It took it several days but Christian and OLi made it to the summit of the mountain. Christian dared not go over the top but he encouraged his young friend to seek his own kind. It’s almost as if the dragon didn’t want to leave. He butted his head into Christian’s arm and wrapped his wings around his hands, his version of an embrace. But he was intrigued by the sounds coming from the top of the mountain and the glimpses he could see of the full-grown dragons. Eventually he did go. And Christian stumbled down the mountain barely able to see with the tears in his eyes. He knew he had done the right thing and he also knew that he would never forget his friend.

As the years went by, Christian often thought of OLi. He wondered if he had been accepted by his tribe and how big he had grown. He would look up towards the mountain top and think of his friend looking back. He never forgot.

Over time memories change. Truths become myths and myths often distort the truth.  People remembered that once upon a time there were dragons. But the general belief was that they had died or left. No one had seen one in so very long. Except of course for Christian but had he kept his secret carefully hidden. The valley grew prosperous. People had time to indulge. And with that indulgence came complacency. Never a good combination. Young men started to wonder about the dragons that no longer existed. Eventually they wondered too much and decided that they would find out for themselves. They decided to climb the mountain. They didn’t make any preparations because they didn’t think there was anything dangerous at the top. They were wrong.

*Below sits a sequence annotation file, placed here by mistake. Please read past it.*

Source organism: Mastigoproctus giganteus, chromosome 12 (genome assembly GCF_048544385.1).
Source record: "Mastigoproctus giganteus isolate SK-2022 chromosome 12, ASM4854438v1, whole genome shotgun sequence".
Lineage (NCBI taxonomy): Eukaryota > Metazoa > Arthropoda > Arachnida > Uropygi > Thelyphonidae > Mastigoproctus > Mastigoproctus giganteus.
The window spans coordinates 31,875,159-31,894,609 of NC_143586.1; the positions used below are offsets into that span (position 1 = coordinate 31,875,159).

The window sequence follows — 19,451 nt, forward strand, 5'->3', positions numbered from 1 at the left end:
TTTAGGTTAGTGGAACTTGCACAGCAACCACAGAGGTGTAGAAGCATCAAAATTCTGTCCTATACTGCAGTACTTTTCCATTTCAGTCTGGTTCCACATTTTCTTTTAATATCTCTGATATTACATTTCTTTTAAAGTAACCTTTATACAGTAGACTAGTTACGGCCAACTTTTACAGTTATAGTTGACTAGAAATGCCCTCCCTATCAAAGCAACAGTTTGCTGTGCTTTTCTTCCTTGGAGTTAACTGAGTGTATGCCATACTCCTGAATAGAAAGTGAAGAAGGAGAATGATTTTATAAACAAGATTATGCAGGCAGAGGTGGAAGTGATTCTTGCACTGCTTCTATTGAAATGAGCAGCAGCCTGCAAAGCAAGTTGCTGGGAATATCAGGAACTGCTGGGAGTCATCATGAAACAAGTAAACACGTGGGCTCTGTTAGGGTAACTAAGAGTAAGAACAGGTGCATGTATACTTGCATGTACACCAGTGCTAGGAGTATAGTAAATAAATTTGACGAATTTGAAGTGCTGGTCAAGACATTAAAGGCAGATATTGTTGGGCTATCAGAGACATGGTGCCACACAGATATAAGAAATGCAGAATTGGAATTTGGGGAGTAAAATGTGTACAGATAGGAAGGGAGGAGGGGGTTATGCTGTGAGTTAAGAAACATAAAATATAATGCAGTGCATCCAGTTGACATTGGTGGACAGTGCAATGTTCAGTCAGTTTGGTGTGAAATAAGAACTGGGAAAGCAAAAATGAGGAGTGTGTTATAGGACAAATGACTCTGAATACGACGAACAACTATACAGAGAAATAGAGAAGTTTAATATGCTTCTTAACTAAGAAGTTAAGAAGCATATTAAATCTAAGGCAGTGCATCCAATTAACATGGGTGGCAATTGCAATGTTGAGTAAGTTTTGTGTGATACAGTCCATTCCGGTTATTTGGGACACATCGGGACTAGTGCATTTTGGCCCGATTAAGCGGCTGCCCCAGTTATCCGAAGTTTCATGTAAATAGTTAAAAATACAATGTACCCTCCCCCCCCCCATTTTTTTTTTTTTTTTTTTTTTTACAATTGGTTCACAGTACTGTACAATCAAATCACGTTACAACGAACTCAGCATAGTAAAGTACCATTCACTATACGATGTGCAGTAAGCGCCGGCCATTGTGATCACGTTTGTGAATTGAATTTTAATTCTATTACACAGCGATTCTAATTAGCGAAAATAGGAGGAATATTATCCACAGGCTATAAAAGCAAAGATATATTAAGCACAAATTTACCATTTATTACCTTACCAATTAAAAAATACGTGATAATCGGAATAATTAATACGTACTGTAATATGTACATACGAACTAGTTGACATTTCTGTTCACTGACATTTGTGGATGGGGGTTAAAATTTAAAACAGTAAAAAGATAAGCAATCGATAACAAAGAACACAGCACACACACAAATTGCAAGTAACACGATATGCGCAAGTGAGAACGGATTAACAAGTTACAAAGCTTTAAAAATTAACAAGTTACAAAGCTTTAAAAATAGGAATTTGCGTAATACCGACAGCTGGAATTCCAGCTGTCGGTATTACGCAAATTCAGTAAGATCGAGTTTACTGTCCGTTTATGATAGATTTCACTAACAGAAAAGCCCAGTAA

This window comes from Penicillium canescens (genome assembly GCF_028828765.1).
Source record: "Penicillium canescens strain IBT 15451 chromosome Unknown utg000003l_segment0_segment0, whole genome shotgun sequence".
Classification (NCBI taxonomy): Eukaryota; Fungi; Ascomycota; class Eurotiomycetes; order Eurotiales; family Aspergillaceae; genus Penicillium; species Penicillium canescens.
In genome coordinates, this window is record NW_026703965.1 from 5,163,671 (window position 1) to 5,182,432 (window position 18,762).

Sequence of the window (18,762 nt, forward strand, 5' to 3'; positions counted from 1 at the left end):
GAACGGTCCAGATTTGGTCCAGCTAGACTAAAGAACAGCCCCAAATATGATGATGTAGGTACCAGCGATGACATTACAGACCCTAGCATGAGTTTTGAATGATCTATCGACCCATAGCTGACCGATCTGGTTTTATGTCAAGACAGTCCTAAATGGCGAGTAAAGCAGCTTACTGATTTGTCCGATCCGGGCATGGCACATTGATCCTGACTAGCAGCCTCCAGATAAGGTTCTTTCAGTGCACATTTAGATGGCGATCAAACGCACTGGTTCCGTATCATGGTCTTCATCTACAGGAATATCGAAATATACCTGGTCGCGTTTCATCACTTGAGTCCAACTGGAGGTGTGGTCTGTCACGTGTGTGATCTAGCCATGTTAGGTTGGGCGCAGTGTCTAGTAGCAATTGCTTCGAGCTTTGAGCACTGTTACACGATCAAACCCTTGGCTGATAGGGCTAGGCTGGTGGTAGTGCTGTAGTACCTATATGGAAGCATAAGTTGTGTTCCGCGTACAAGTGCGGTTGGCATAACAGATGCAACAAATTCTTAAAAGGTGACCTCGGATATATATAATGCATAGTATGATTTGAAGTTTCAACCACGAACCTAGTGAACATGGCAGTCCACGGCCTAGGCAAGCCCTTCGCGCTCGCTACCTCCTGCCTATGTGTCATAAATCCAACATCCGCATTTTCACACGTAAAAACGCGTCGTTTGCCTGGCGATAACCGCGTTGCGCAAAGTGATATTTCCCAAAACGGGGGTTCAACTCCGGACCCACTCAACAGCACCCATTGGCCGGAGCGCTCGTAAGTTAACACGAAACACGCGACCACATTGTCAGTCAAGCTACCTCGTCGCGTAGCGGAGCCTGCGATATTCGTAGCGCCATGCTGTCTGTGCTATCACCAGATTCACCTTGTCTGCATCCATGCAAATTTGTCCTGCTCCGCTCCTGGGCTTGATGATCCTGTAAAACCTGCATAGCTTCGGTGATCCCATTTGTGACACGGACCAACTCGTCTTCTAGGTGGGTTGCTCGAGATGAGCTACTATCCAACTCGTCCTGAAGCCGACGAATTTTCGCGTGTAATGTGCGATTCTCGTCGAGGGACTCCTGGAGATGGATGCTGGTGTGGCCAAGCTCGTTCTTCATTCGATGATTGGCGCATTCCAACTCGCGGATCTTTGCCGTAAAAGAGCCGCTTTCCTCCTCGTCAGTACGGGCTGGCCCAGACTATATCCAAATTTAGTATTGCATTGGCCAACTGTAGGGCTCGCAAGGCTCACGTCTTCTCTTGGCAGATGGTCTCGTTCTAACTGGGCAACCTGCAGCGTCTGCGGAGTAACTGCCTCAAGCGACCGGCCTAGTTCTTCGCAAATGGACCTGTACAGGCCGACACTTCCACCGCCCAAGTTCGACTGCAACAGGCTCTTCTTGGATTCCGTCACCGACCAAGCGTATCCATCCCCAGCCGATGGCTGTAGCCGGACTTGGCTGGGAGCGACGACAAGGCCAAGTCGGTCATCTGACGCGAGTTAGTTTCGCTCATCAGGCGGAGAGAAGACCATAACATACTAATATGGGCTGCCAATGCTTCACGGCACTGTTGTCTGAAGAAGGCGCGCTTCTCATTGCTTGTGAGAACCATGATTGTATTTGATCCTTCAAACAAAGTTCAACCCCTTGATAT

Seven young men in their prime left the valley that morning. No one knows for sure what happened because the four that made it back three days later were so filled with terror that they would not speak of it. But there was a growing concern that the myths were true. A gloom entered the valley. People looked to the skies more often and with trepidation. The air seemed to quiver with anticipation and it wasn’t a good kind.

Christian looked at the pitchfork in his hand. What was he thinking? How could you fight off angry, fire breathing dragons with a pitchfork? The minutes ticked by. He ran a hand over his eyes, shaking his head. He didn’t understand why it hadn’t happened. They had heard the dragons coming. The sky was black with them and red.  Fire. The children ran to the wells to get buckets of water. The adults ran for tools, weapons, anything to protect themselves. But at the last minute one dragon had broken free. He came straight at Christian’s farm. When the others turned to follow him, he took a stand. He breathed fire on his own kind! He protected Christian’s farm, his family!  Why?

The other dragons took flight. Perhaps they had grown tired of their sport and returned to the mountain. All except one. The one that had protected Christian landed in his field and stood there. He wasn’t menacing. He looked almost sad. Could it be? Is it at all possible? Christian put down his pitchfork and moved slowly towards the dragon. He heard the gasps behind him but he ignored them.